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Wednesday, July 16, 2008|I want to commend the few members (though sadly not yet the majority) on the current Southeastern Economic Development board who take their fiduciary duty seriously by asking questions to make informed and responsible decisions. I experienced the same non-response to legitimate budget questions when I addressed the SEDC Board two years ago.
Here is a condensed version of a few highlights of my written statement on April 26, 2006:
The first obstacle was getting a copy of the budget. SEDC’s apparent policy is to release nothing until information is made public at the Board meeting. I protested, got it two days before the meeting and reminded the Board of its fiduciary duty to assure staff doesn’t unintentionally violate the public’s rights to open government.
SEDC’s 2006-07 budget isn’t transparent or explanatory. It’s woefully inadequate, thereby inviting suspicion and inquiry. Important back-up schedules are omitted altogether and accountability is not apparent with respect to loans, re-loans, transfers among funds, tax allocation bonds and other schemes to pay off debt. Staff insisted that the culprit for this obfuscation is the Redevelopment Agency, which mandates the format.
Each real estate project should stand alone (full disclosure of expenses, revenues, debt, staff-years, etc.) so taxpayers can weigh in on their Tax Increment Fund (TIF) investments like private investors in real estate investment products can.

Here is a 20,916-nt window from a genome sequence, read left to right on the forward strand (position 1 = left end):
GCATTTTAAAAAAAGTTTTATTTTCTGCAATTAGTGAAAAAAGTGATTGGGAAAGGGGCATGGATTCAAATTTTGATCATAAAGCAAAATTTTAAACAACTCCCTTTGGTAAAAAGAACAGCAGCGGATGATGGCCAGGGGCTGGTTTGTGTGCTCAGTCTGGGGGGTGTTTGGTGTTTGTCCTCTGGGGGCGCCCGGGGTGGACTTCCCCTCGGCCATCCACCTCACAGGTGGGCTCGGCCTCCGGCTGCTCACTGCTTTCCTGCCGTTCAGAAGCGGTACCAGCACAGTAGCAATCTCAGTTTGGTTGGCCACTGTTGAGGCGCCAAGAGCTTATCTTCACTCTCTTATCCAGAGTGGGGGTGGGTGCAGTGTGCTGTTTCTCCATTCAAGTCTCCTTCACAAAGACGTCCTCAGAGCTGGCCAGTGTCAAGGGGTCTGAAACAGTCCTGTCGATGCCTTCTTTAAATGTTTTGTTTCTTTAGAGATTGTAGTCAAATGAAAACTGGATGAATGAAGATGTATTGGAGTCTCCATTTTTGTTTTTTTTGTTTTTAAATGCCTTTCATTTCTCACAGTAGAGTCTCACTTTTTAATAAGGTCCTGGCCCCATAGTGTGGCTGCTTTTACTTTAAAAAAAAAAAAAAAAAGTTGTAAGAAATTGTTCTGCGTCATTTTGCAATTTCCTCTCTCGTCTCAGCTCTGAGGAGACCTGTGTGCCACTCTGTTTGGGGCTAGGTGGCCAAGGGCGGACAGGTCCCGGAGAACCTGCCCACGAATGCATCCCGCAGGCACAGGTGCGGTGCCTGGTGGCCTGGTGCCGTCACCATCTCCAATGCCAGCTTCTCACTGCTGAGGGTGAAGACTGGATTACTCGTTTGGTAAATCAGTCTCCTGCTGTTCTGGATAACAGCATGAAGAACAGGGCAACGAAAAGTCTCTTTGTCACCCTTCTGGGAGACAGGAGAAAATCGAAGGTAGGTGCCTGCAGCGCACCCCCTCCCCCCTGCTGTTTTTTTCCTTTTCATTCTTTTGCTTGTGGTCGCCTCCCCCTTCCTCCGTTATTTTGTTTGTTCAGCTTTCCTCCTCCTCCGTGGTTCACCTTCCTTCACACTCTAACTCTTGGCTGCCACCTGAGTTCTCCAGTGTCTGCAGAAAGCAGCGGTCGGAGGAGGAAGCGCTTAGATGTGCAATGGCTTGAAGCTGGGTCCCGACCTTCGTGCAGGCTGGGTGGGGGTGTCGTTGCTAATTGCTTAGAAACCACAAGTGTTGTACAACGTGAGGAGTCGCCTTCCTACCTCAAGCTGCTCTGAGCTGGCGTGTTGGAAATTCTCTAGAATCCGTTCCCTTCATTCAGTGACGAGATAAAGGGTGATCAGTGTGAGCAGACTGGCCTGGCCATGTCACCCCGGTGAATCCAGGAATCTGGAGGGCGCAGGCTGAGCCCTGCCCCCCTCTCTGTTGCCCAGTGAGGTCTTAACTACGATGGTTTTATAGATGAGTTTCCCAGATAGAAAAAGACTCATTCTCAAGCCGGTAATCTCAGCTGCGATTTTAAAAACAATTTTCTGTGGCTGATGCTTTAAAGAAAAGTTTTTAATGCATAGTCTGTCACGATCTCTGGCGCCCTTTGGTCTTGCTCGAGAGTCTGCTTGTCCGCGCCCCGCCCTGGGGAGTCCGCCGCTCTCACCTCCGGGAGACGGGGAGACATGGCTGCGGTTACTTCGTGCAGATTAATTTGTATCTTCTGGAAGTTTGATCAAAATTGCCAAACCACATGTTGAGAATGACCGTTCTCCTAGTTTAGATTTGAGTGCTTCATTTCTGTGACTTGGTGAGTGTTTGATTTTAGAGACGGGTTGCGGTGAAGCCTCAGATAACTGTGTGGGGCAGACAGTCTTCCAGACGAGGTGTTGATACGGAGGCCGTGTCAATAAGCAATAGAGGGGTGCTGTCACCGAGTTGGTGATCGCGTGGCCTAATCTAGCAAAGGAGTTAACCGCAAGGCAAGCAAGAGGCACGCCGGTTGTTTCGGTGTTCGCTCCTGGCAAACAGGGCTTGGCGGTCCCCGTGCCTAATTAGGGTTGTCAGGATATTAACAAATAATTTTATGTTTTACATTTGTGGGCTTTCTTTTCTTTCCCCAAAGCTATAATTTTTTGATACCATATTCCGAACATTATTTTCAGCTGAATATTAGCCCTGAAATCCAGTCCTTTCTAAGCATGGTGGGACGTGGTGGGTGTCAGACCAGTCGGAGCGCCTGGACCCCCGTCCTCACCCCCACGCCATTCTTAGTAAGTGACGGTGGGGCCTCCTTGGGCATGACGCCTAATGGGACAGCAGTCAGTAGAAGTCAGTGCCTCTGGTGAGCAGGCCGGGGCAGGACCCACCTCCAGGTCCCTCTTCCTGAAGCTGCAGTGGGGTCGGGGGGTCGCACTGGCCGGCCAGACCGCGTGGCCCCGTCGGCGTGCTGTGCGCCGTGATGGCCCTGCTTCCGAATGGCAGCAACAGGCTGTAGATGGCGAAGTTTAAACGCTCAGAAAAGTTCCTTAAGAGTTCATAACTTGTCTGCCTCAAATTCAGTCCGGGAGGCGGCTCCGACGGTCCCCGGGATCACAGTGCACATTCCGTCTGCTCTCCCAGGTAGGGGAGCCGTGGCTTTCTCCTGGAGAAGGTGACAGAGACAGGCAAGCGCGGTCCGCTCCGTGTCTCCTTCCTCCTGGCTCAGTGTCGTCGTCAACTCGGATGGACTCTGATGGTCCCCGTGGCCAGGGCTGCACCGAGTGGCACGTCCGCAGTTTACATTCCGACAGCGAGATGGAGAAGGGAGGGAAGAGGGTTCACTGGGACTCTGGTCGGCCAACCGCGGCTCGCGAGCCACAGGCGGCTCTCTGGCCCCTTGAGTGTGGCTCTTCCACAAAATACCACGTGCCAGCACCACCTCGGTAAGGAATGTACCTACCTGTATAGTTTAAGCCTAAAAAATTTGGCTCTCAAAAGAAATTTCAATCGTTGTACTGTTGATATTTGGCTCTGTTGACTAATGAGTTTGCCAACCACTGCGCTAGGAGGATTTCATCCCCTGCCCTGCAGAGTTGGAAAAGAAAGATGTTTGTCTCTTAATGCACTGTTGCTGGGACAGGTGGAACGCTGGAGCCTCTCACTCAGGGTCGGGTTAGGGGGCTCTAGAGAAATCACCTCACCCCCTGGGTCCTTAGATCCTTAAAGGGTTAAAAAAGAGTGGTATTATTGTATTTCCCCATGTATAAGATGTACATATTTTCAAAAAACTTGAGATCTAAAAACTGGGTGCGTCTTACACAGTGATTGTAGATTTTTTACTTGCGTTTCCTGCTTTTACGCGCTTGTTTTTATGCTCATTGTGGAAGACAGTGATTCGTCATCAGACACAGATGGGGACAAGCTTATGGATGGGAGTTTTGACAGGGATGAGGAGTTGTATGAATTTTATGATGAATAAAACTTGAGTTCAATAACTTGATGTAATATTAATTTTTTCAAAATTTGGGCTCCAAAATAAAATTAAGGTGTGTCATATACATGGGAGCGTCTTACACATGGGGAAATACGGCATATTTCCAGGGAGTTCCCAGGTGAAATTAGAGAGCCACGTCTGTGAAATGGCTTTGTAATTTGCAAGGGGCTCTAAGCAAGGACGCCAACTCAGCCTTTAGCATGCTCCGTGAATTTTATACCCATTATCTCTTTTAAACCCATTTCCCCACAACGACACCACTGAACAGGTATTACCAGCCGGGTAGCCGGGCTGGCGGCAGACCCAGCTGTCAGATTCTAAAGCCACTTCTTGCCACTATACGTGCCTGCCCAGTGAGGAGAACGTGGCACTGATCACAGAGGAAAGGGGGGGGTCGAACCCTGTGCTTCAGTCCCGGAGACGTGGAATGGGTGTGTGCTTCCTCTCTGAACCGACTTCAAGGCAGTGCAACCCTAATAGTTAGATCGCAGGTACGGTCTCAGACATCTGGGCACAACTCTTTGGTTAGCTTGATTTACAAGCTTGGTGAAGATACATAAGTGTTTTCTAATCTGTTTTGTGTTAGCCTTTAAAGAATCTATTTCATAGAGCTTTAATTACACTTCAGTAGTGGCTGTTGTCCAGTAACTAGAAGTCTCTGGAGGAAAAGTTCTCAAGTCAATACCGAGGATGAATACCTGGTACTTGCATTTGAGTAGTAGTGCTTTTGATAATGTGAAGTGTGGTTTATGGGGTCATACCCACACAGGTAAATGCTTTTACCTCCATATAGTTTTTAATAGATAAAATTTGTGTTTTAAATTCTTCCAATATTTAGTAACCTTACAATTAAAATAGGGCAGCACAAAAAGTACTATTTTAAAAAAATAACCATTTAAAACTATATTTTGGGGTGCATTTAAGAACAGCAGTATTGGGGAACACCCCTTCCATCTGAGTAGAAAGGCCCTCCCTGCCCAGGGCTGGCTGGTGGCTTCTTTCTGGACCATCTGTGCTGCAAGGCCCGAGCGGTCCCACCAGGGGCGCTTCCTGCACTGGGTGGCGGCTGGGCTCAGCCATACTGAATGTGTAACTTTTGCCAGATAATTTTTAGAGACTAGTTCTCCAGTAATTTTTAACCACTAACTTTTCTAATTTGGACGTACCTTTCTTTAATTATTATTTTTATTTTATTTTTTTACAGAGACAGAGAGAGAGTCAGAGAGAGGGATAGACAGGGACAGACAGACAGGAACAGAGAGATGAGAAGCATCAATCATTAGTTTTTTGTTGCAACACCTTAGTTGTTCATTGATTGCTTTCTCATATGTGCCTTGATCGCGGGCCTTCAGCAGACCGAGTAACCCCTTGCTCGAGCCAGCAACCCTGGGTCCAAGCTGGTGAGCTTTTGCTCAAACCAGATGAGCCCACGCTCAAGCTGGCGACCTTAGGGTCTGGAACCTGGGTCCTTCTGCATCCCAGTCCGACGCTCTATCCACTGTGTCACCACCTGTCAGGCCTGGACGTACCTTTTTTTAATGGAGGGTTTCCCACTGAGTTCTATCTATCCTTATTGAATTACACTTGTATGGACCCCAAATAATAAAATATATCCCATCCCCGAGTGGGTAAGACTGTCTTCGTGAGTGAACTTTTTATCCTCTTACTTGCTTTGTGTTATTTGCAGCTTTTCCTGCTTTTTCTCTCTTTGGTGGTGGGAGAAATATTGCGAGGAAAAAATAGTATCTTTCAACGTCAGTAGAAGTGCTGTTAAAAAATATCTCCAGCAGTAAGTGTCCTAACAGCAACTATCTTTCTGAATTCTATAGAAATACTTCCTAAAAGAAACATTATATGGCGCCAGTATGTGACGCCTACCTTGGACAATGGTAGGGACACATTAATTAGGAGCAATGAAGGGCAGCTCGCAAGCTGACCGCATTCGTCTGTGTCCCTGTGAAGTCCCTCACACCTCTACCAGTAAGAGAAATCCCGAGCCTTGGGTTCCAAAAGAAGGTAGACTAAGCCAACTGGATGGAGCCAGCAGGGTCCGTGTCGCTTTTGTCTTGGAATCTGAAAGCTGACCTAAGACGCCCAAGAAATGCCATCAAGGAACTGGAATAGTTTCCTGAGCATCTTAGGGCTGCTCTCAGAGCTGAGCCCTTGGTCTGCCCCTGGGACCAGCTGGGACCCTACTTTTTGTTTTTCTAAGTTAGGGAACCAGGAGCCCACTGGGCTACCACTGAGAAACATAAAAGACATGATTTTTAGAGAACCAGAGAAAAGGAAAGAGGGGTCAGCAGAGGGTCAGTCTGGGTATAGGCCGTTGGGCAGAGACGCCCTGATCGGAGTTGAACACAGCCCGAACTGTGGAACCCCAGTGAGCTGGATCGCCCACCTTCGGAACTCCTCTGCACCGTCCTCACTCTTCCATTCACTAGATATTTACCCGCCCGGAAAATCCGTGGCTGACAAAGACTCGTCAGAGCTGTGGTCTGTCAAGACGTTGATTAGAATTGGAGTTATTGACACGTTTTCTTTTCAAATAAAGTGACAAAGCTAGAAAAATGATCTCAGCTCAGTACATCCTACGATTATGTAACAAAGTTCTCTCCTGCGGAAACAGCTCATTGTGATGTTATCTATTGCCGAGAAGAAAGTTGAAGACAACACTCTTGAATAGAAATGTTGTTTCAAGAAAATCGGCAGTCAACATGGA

SEDC leases space from Pacific Development Partners LLC at its Imperial Marketplace project site, which removes office space from the tax rolls that a for-profit business would otherwise pay. The proposed office space line item of $196,000 was not justified in terms of area and rate per square foot so who knows whether the developer charges the Redevelopment Agency more than market rate (to reap yet another subsidy). I wondered how its $15,000 cost per budgeted position compared with the City’s and Centre City Development Corp.’s office space costs that year.
The City’s expenses on behalf of the Redevelopment Agency are not identified, totaled or itemized by project. For example, PDP sued the Redevelopment Agency but the City Attorney’s litigation costs were not charged to the Imperial Marketplace budget.
The budget narrative claimed, “all of the housing proposed or under construction in SEDC’s area of influence has provided its affordable housing on-site”. This is not consistent with developer response to the community planning group or feedback from professionals who collect in-lieu fees.
There are no deliverables for the economic development component of Redevelopment. The quarterly jobs report lacks criteria to measure the extent to which Redevelopment is moving folks into a sustainable or living wage.
The public’s return on investment (TIF) is not reported by project. For instance, County tax collector records show that about $342,000 was spent by PDP/Home Depot in property taxes, while the TIF budget at Imperial Marketplace shows a mere $52,000 for the 2007 fiscal year. A prudent citizen is likely to question why its $10 million in public investment is generating only $52,000 per year! Instead of budgeting the amount reported by the County Treasurer/Tax Collector, TIF is allocated based on an undefined formula.
There is no Schedule of Disposition and Development Agreements (DDAs) that discloses the costs and benefits of Redevelopment projects over time. For example, PDP negotiated for the City to lease a City sales-tax funded Park and Ride lot at Imperial Marketplace. This additional subsidy is not reported as a cost on the Imperial Marketplace project budget.
Since I never received a reply to my statement, I wonder if the reason the current SEDC Board members haven’t gotten responses to their requests for information is because Artie Owen chairs the SEDC Budget subcommittee?